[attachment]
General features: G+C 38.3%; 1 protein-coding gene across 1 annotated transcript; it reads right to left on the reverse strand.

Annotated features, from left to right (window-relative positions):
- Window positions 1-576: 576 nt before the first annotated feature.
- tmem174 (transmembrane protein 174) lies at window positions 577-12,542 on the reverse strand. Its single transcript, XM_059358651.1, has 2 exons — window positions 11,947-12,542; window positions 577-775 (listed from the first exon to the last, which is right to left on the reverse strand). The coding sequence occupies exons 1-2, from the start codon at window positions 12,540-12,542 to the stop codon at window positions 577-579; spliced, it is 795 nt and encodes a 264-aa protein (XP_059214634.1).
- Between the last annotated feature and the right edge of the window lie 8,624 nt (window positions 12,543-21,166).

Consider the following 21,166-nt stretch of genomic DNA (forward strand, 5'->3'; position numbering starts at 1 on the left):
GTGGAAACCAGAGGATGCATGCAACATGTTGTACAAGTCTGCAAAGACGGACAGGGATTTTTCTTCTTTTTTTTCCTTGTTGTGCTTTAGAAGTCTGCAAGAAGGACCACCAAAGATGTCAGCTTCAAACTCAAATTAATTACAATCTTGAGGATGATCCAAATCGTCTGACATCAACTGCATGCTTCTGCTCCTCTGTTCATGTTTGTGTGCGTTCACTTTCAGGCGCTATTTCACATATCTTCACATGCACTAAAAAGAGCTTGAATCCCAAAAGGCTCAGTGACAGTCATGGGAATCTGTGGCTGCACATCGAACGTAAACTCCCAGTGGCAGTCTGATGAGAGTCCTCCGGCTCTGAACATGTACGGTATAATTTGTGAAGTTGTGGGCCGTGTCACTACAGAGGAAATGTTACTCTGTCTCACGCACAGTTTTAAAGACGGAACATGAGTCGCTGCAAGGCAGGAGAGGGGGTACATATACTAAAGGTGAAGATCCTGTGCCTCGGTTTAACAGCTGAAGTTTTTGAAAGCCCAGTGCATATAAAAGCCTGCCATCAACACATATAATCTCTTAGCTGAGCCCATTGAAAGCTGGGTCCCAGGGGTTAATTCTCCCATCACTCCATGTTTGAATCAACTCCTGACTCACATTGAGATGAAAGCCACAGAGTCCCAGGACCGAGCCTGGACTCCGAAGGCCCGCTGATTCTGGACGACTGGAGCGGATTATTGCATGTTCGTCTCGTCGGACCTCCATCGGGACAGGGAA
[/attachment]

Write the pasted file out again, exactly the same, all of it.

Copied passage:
General features: G+C 38.3%; 1 protein-coding gene across 1 annotated transcript; it reads right to left on the reverse strand.

Annotated features, from left to right (window-relative positions):
- Window positions 1-576: 576 nt before the first annotated feature.
- tmem174 (transmembrane protein 174) lies at window positions 577-12,542 on the reverse strand. Its single transcript, XM_059358651.1, has 2 exons — window positions 11,947-12,542; window positions 577-775 (listed from the first exon to the last, which is right to left on the reverse strand). The coding sequence occupies exons 1-2, from the start codon at window positions 12,540-12,542 to the stop codon at window positions 577-579; spliced, it is 795 nt and encodes a 264-aa protein (XP_059214634.1).
- Between the last annotated feature and the right edge of the window lie 8,624 nt (window positions 12,543-21,166).

Consider the following 21,166-nt stretch of genomic DNA (forward strand, 5'->3'; position numbering starts at 1 on the left):
GTGGAAACCAGAGGATGCATGCAACATGTTGTACAAGTCTGCAAAGACGGACAGGGATTTTTCTTCTTTTTTTTCCTTGTTGTGCTTTAGAAGTCTGCAAGAAGGACCACCAAAGATGTCAGCTTCAAACTCAAATTAATTACAATCTTGAGGATGATCCAAATCGTCTGACATCAACTGCATGCTTCTGCTCCTCTGTTCATGTTTGTGTGCGTTCACTTTCAGGCGCTATTTCACATATCTTCACATGCACTAAAAAGAGCTTGAATCCCAAAAGGCTCAGTGACAGTCATGGGAATCTGTGGCTGCACATCGAACGTAAACTCCCAGTGGCAGTCTGATGAGAGTCCTCCGGCTCTGAACATGTACGGTATAATTTGTGAAGTTGTGGGCCGTGTCACTACAGAGGAAATGTTACTCTGTCTCACGCACAGTTTTAAAGACGGAACATGAGTCGCTGCAAGGCAGGAGAGGGGGTACATATACTAAAGGTGAAGATCCTGTGCCTCGGTTTAACAGCTGAAGTTTTTGAAAGCCCAGTGCATATAAAAGCCTGCCATCAACACATATAATCTCTTAGCTGAGCCCATTGAAAGCTGGGTCCCAGGGGTTAATTCTCCCATCACTCCATGTTTGAATCAACTCCTGACTCACATTGAGATGAAAGCCACAGAGTCCCAGGACCGAGCCTGGACTCCGAAGGCCCGCTGATTCTGGACGACTGGAGCGGATTATTGCATGTTCGTCTCGTCGGACCTCCATCGGGACAGGGAA